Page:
Choosing and Installing a Bathroom-Vent Fan
Pick a fan that's quiet and powerful, and keep the duct short.
Synopsis: Bathroom vents remove moisture and help prevent peeling paint and wallpaper, mold, and rot. The author explains how to choose a fan and provides useful details on various options for wiring it. A sidebar shows how to run duct.
I once received a call from a homeowner complaining that his bathroom fan was not working. Although I responded within a few hours, I was too late to save the fan and far too late to save the bathroom. The room was victim to moisture damage from humid air: The wallpaper had begun to peel, and the drywall was blackened around the shower. It was obvious this fan had not worked in a long time. As the homeowner witnessed, moisture-laden air over time can cause a lot of damage in a bathroom, such as corroded light fixtures, rotted wood, and peeling wallpaper and paint. Moisture can also hasten the spread of unhealthful mold and mildew. A properly operating fan removes moisture-laden air from the bathroom and replaces it with dry air from outside the room.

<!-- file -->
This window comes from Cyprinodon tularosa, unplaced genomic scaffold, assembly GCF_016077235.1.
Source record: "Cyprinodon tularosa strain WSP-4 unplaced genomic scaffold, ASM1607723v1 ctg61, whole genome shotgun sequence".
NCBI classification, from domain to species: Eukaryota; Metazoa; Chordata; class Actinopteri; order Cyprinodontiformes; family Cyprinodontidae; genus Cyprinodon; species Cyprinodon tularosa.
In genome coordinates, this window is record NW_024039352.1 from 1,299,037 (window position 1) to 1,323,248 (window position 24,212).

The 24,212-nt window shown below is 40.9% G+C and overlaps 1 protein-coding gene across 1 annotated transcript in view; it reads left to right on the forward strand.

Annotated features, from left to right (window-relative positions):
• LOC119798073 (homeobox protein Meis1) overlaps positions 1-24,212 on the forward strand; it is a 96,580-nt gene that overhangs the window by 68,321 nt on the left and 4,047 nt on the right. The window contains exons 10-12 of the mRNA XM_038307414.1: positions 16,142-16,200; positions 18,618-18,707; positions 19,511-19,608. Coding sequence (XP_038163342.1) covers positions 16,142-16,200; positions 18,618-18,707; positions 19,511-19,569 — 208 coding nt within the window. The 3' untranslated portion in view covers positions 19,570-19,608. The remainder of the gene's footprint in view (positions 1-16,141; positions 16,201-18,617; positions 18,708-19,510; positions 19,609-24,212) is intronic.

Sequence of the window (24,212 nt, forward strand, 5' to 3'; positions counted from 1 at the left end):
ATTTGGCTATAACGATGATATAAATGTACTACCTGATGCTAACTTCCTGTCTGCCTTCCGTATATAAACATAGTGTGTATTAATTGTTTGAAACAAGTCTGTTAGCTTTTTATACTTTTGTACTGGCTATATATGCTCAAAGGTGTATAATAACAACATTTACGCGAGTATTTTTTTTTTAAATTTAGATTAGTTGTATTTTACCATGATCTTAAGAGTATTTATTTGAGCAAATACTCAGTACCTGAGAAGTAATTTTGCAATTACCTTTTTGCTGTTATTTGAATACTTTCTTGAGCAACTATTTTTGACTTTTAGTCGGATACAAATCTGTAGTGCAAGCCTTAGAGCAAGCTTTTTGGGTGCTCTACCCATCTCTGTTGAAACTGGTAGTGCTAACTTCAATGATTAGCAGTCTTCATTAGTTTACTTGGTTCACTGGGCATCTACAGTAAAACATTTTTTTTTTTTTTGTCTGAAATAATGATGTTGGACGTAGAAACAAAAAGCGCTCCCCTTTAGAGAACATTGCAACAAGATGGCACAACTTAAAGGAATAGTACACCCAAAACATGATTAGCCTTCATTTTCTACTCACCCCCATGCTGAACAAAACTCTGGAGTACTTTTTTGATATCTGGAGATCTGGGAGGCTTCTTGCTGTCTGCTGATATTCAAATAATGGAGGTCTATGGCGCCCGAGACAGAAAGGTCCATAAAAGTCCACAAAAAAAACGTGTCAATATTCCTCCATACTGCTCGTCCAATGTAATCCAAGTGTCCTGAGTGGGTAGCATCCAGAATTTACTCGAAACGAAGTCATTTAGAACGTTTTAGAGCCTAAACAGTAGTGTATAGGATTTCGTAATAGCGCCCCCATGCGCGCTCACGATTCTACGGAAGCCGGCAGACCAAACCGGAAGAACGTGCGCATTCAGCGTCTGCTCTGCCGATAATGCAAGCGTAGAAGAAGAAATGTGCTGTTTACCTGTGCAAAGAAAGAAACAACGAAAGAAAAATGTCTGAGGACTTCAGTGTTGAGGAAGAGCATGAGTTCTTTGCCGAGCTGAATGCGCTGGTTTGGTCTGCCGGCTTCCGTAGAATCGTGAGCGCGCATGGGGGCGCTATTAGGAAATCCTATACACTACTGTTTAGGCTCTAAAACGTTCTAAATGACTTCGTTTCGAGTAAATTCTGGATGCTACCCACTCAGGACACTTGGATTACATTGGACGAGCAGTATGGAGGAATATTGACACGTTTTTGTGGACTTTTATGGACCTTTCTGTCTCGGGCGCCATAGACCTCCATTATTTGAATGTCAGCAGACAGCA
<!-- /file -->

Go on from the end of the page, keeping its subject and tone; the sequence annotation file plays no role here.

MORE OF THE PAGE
Most building codes require fans in bathrooms that have no windows. But fans should be installed in all bathrooms, window or not, especially in cold climates (it’s ludicrous to think a person would open a window to ventilate the room when it’s freezing outside). There are many types of bathroom fans out there, and the choice may seem simple: choosing the unit with the best price. But remember that the best price is not always the cheapest price—you get what you pay for.
Choose a fan that moves a sufficient amount of air
First consider the size of the bathroom, and then choose a fan large enough to move air adequately for that size room. The volume of air the fan moves…